Marc Stein is the Jamie and Phyllis Pasker Professor of U.S. History at San Francisco State University. He is the author of City of Sisterly and Brotherly Loves: Gay and Lesbian Philadelphia (University of Chicago Press, 2000), Sexual Injustice: Supreme Court Decisions from Griswold to Roe (University of North Carolina Press, 2010), and Rethinking the Gay and Lesbian Movement (Routledge, 2012).
On May 5–6, 2016, a conference honoring the 40th anniversary of the publication of Jonathan Ned Katz’s book Gay American History: Lesbians and Gay Men in the U.S.A. will be held in New York City. The sponsors include the Digital Humanities Initiative at the New School for Public Engagement, the Center for LGBTQ Studies at the City University of New York Graduate Center, and outhistory.org. The following essay is a revised version of a paper originally presented at the 2008 OAH Annual Meeting in New York City.
In 1982, after my first year of college, I was murdered. The weapon was seven inches long and two inches thick. It was mostly beige, but also featured the reddish color of blood. It may look old today, but when I first encountered its massive volume, it was in perfect condition. It was almost too large, long, and powerful to handle, but eventually I absorbed all of it. And then, after an unexpected twist, it was among the weapons that killed me. Or perhaps I should say it killed a certain version of me, a version that could not quite figure out how to be happy, how to be gay, or how to live in this world.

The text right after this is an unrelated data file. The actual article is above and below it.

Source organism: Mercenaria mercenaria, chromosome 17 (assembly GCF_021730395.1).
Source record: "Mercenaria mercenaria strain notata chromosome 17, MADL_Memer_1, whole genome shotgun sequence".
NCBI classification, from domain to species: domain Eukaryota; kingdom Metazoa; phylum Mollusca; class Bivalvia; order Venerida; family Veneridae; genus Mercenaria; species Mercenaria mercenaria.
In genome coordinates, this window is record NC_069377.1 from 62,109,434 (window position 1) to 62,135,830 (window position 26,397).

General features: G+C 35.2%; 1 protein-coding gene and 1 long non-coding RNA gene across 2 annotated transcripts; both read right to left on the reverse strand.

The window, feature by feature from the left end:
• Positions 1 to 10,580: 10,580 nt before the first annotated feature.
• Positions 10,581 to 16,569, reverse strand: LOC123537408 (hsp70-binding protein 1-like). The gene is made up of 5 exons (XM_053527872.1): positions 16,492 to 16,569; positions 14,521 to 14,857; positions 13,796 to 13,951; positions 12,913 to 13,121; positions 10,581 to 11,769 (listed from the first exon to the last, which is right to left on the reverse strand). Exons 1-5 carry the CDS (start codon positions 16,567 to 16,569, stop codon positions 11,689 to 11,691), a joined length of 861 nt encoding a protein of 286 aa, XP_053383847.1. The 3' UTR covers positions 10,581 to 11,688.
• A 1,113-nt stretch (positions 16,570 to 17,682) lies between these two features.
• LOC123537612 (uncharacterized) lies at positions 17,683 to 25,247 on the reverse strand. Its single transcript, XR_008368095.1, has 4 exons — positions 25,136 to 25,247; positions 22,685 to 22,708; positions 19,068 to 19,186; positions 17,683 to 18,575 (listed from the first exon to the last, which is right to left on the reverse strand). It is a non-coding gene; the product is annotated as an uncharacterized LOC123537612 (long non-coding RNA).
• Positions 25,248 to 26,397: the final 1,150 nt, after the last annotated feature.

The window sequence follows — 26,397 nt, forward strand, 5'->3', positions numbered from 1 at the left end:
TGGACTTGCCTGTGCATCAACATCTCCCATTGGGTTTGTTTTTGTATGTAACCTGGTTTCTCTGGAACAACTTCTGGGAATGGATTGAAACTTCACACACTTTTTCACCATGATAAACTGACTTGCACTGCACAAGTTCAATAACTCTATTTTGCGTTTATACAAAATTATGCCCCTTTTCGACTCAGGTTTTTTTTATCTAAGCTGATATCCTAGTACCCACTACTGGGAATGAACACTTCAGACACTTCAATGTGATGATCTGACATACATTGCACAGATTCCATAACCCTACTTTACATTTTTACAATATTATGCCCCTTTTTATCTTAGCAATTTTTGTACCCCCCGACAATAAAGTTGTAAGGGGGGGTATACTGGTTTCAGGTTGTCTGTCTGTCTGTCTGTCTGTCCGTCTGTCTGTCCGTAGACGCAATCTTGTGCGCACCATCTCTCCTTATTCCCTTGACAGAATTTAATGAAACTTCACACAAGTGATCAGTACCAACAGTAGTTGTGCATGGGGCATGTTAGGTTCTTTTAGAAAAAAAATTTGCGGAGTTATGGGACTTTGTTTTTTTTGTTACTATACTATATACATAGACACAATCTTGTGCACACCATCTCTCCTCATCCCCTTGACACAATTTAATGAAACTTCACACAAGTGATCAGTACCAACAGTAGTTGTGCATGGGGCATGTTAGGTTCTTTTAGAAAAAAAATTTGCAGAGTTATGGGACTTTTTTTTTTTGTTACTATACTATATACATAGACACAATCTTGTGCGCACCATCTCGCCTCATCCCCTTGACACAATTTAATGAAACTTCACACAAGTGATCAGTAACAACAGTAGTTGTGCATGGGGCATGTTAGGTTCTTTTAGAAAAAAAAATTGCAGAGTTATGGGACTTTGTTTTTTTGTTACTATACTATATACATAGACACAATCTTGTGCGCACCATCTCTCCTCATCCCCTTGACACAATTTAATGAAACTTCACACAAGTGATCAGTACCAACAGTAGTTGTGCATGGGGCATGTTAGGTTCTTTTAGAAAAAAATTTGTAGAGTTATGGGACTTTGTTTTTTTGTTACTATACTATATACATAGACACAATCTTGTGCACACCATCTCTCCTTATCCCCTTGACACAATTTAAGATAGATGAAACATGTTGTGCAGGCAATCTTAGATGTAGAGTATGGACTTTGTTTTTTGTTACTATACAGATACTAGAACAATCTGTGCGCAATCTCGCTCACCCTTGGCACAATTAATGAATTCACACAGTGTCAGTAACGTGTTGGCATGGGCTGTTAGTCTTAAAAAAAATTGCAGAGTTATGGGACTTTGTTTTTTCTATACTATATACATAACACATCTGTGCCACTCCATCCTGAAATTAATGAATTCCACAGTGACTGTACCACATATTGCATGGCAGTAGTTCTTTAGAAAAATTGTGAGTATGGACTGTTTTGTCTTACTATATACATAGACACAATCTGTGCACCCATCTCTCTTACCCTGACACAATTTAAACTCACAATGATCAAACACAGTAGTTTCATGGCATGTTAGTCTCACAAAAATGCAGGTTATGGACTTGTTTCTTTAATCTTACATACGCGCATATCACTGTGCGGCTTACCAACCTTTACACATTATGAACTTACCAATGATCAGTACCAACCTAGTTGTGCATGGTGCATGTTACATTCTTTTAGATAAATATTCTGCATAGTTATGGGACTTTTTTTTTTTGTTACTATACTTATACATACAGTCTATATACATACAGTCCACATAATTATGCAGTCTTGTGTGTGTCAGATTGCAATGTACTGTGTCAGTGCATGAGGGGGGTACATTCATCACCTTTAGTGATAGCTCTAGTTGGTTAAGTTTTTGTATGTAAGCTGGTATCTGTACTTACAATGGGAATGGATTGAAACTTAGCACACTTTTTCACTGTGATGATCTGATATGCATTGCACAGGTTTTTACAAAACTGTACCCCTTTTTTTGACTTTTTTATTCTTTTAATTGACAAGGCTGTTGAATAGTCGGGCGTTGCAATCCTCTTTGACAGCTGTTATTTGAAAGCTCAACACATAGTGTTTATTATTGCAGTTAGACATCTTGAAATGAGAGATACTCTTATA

The weapon that helped kill me was Jonathan Ned Katz’s groundbreaking 1976 book Gay American History. I do not offer here a comprehensive review, a critical analysis, or a celebratory account. Instead I provide a set of personal reflections on what this book meant to me when I encountered it more than thirty years ago, when I was eighteen years old. I first read Gay American History during my first year in college, 1981–82. This was the year I attempted suicide, or, as I sometimes prefer to say, the year I committed suicide. When I was younger I used to talk with friends and acquaintances more regularly about what happened to me during the summer of 1982, when I was living at home with my family in the New York suburbs after an emotionally devastating year. Over time, the stories multiplied. In one, I committed suicide because of homophobic self-hatred. In another, the causes were antigay prejudice, discrimination, and oppression. There were stories of family violence turned inward, a traumatic breakup with a girlfriend, unrequited feelings for a male friend, and chemical imbalances. There was even a story of corporate workplace alienation, which focused on the soul-destroying effects of working for my father’s company that summer. On my suicide’s tenth anniversary, which occurred just after I passed my Ph.D. comprehensive examinations, I rented a cabin in Maine, where I invited my closest friends to join me as I marked a decade of life that I almost did not have.